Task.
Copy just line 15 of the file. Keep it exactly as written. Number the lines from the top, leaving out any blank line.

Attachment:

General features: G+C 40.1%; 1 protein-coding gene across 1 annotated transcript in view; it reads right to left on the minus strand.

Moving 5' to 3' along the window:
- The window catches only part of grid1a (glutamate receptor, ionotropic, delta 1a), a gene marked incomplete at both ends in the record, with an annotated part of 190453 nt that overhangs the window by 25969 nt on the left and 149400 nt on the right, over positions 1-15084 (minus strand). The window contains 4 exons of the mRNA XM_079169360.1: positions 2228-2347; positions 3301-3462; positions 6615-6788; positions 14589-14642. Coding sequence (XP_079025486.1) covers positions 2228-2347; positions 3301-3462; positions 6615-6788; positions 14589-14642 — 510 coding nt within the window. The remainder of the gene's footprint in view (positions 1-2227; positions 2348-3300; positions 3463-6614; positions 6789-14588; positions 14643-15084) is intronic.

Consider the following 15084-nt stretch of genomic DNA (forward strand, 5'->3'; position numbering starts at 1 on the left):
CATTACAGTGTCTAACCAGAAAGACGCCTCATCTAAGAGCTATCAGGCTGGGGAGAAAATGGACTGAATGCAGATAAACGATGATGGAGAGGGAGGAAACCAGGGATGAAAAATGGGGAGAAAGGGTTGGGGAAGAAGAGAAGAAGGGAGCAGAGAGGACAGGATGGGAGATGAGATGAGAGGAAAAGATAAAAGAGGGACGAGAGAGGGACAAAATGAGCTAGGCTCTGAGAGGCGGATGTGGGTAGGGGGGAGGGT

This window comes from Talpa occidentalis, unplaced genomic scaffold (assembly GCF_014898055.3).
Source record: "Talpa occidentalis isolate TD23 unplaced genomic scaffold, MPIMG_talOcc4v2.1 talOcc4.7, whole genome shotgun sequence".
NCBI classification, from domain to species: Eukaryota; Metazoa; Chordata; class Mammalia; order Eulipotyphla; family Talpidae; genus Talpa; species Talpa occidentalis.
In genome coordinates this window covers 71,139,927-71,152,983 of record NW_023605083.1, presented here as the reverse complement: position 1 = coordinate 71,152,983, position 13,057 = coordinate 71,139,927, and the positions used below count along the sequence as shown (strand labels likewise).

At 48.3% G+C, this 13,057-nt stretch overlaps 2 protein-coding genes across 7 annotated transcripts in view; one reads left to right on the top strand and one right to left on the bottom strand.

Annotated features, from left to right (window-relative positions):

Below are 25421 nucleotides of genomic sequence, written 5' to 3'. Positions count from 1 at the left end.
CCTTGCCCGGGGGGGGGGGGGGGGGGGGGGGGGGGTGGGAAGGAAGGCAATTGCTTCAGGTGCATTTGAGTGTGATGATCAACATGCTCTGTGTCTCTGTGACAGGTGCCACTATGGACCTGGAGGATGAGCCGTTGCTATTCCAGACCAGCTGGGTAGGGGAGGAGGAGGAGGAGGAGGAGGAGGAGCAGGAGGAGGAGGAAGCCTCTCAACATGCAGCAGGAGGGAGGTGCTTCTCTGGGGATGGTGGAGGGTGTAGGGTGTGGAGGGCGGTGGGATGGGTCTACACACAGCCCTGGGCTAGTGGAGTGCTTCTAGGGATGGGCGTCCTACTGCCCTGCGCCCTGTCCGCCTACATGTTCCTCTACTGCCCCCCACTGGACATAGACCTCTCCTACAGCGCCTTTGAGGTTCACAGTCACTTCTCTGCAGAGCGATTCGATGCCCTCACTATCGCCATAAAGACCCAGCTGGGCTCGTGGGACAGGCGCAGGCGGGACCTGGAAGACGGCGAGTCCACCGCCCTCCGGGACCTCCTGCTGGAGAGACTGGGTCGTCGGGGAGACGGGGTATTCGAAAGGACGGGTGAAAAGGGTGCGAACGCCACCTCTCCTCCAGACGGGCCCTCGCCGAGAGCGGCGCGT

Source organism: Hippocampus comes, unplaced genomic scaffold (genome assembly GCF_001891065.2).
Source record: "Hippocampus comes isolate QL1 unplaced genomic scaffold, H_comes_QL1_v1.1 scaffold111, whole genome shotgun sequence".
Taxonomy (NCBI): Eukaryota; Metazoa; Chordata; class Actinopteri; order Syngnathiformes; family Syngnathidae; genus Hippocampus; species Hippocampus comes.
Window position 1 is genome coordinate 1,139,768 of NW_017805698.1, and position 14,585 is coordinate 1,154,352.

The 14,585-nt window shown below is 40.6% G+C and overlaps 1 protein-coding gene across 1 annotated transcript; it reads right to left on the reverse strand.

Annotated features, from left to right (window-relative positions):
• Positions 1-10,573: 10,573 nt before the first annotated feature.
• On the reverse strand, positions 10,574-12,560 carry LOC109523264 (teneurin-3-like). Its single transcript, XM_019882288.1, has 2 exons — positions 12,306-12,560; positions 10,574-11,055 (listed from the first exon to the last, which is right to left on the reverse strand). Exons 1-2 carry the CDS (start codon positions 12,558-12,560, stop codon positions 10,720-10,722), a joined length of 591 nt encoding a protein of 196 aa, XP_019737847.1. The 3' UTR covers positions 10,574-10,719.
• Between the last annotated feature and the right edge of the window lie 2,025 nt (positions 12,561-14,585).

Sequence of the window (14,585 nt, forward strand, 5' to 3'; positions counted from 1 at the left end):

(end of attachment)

Source record: "Hippocampus comes isolate QL1 unplaced genomic scaffold, H_comes_QL1_v1.1 scaffold111, whole genome shotgun sequence".